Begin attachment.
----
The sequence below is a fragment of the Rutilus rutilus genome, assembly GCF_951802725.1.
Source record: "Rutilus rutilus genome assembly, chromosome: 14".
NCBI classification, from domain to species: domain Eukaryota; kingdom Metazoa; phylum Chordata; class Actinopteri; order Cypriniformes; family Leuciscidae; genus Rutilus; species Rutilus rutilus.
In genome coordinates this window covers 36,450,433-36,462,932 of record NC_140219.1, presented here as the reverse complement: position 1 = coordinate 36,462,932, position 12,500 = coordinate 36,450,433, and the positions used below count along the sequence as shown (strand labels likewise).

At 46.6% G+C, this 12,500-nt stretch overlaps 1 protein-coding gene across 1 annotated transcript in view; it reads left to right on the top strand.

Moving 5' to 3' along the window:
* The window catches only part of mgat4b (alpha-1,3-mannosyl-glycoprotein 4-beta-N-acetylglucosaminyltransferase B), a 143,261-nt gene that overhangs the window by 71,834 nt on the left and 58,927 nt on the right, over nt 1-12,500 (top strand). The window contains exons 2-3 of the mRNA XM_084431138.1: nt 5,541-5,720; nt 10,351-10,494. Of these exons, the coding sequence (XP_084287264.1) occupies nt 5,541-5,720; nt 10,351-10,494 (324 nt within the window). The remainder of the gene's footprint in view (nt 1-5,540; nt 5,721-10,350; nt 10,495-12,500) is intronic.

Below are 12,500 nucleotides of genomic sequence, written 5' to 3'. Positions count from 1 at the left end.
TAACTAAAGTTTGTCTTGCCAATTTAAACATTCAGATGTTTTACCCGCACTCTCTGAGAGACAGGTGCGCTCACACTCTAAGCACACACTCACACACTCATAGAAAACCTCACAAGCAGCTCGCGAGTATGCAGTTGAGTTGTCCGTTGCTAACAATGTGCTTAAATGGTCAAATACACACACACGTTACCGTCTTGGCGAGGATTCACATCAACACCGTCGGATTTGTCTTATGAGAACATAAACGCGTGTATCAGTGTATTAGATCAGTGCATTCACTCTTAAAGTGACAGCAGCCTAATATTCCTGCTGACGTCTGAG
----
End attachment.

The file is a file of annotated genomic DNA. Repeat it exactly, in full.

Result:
The sequence below is a fragment of the Rutilus rutilus genome, assembly GCF_951802725.1.
Source record: "Rutilus rutilus genome assembly, chromosome: 14".
NCBI classification, from domain to species: domain Eukaryota; kingdom Metazoa; phylum Chordata; class Actinopteri; order Cypriniformes; family Leuciscidae; genus Rutilus; species Rutilus rutilus.
In genome coordinates this window covers 36,450,433-36,462,932 of record NC_140219.1, presented here as the reverse complement: position 1 = coordinate 36,462,932, position 12,500 = coordinate 36,450,433, and the positions used below count along the sequence as shown (strand labels likewise).

At 46.6% G+C, this 12,500-nt stretch overlaps 1 protein-coding gene across 1 annotated transcript in view; it reads left to right on the top strand.

Moving 5' to 3' along the window:
* The window catches only part of mgat4b (alpha-1,3-mannosyl-glycoprotein 4-beta-N-acetylglucosaminyltransferase B), a 143,261-nt gene that overhangs the window by 71,834 nt on the left and 58,927 nt on the right, over nt 1-12,500 (top strand). The window contains exons 2-3 of the mRNA XM_084431138.1: nt 5,541-5,720; nt 10,351-10,494. Of these exons, the coding sequence (XP_084287264.1) occupies nt 5,541-5,720; nt 10,351-10,494 (324 nt within the window). The remainder of the gene's footprint in view (nt 1-5,540; nt 5,721-10,350; nt 10,495-12,500) is intronic.

Below are 12,500 nucleotides of genomic sequence, written 5' to 3'. Positions count from 1 at the left end.
TAACTAAAGTTTGTCTTGCCAATTTAAACATTCAGATGTTTTACCCGCACTCTCTGAGAGACAGGTGCGCTCACACTCTAAGCACACACTCACACACTCATAGAAAACCTCACAAGCAGCTCGCGAGTATGCAGTTGAGTTGTCCGTTGCTAACAATGTGCTTAAATGGTCAAATACACACACACGTTACCGTCTTGGCGAGGATTCACATCAACACCGTCGGATTTGTCTTATGAGAACATAAACGCGTGTATCAGTGTATTAGATCAGTGCATTCACTCTTAAAGTGACAGCAGCCTAATATTCCTGCTGACGTCTGAG